One area our entire team is very passionate about is outdoor learning. We believe that children need generous amounts of outdoor time to explore, play, create and wonder about the world around them. We are so fortunate to have a huge outdoor area that accommodates all types of learning. We think of our outdoor space as an extension of our classroom. Our students’ outdoor learning time includes a balance of teacher and student directed activities, as well as whole group, small group and even one on one learning.
Several years ago, we began to shift our understanding of outdoor learning. We moved away from thinking of it as an extended recess and towards an opportunity where children could participate in a variety of learning experiences, while receiving the numerous benefits of being outdoors. Children were continually bringing pinecones, seeds, insects, flowers, pebbles and critters indoors because they were drawn to these beautiful, natural items. In fact, most of our successful inquiry projects have centred around natural materials that children can directly explore.
After attending a wonderful workshop about outdoor learning and noticing how inquiry + nature fit together so seamlessly, we began to evolve our outdoor learning time into a program that supports and builds environmental inquiry directly into its core.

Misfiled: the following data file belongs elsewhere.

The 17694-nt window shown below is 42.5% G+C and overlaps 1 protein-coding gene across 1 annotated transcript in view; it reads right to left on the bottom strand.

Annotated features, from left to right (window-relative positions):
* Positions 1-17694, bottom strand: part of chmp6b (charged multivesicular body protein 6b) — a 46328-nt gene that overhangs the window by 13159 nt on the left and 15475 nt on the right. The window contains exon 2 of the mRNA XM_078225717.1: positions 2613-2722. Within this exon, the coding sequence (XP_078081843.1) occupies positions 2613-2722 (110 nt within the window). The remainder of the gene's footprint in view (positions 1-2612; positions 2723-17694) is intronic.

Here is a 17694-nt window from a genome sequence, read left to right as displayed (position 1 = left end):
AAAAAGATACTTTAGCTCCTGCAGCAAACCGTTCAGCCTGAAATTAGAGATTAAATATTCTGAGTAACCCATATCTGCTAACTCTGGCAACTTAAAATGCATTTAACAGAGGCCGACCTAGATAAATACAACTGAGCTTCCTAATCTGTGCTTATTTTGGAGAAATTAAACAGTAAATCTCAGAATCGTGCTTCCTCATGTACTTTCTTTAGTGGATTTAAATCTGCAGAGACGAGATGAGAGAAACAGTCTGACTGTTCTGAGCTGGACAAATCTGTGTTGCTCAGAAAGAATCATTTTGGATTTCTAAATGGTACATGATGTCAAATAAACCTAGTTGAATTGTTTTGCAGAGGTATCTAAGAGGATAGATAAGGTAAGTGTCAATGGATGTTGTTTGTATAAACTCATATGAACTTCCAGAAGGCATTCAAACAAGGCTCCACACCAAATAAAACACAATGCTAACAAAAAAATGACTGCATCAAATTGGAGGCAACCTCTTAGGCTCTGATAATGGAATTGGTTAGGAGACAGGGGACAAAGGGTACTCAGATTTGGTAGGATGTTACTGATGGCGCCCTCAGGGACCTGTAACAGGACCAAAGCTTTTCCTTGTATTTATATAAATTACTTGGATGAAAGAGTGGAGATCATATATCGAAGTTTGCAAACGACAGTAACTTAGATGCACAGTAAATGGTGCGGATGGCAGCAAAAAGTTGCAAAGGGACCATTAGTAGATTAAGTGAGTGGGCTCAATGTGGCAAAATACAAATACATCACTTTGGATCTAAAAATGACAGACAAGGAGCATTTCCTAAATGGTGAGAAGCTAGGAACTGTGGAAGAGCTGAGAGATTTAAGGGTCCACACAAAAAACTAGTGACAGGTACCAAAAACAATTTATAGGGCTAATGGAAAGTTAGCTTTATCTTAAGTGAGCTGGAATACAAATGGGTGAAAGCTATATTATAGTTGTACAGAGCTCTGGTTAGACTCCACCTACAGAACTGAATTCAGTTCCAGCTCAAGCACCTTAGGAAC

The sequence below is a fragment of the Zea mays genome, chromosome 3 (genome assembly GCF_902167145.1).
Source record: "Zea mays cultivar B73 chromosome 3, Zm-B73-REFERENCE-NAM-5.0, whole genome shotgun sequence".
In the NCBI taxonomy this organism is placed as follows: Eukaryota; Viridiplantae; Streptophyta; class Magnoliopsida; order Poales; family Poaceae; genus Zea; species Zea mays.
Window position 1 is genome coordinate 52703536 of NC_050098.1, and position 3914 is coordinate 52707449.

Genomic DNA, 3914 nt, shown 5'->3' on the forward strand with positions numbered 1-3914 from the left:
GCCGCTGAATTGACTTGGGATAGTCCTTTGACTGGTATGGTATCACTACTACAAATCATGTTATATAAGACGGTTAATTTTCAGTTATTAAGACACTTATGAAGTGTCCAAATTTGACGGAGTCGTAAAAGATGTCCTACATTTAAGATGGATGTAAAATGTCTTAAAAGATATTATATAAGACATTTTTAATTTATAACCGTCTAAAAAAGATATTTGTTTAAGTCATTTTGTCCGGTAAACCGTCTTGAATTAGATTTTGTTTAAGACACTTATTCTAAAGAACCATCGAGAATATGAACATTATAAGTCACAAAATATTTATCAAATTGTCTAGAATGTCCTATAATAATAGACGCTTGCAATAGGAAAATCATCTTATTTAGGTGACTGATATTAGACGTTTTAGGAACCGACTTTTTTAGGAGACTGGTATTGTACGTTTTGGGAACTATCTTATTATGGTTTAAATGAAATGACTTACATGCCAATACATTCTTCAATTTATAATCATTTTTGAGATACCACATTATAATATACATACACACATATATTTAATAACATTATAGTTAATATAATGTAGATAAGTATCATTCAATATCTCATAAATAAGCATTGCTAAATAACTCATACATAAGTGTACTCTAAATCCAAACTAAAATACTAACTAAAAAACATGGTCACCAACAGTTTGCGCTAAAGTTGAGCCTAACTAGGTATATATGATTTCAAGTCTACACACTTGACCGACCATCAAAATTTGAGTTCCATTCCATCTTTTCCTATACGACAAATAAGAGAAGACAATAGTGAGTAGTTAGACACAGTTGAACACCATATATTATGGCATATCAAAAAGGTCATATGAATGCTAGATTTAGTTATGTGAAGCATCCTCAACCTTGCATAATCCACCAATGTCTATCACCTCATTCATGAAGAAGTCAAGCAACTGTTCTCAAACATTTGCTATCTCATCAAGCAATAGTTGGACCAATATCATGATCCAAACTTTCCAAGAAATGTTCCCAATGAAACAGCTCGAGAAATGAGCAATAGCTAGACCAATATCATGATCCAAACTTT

What is Environmental Inquiry?
According to Natural Curiosity (2011) “Environmental Inquiry is an overarching approach to Environmental Education that integrates Inquiry-based Learning, Experiential Learning, Integrated Learning, and Stewardship into a dynamic and cohesive pedagogical framework.”
The graphic above shows that the heart of environmental inquiry is inquiry based learning. This process builds on students’ fascination and wonderings about the world and recognizes that the process of learning (questioning, reflecting, researching, sharing) is necessary for meaningful connections to take place.
The Ontario Kindergarten Program document (2016) reminds us to be selective about the topics we use to support inquiry based learning and encourages educators to stick with ones that can be directly observed or explored by students. This idea of experiential learning, or learning by doing, is another component of environmental inquiry. When students interact with objects around them through their senses, they compare their current experience to their prior knowledge and new knowledge is born. (Natural Curiosity, 2011)
Finally, we feel strongly that by spending time outdoors and teaching children to both marvel and respect the environment, we foster a sense of stewardship. We want our students to be empowered to care for the earth and recognize the power they have in protecting and caring for their home.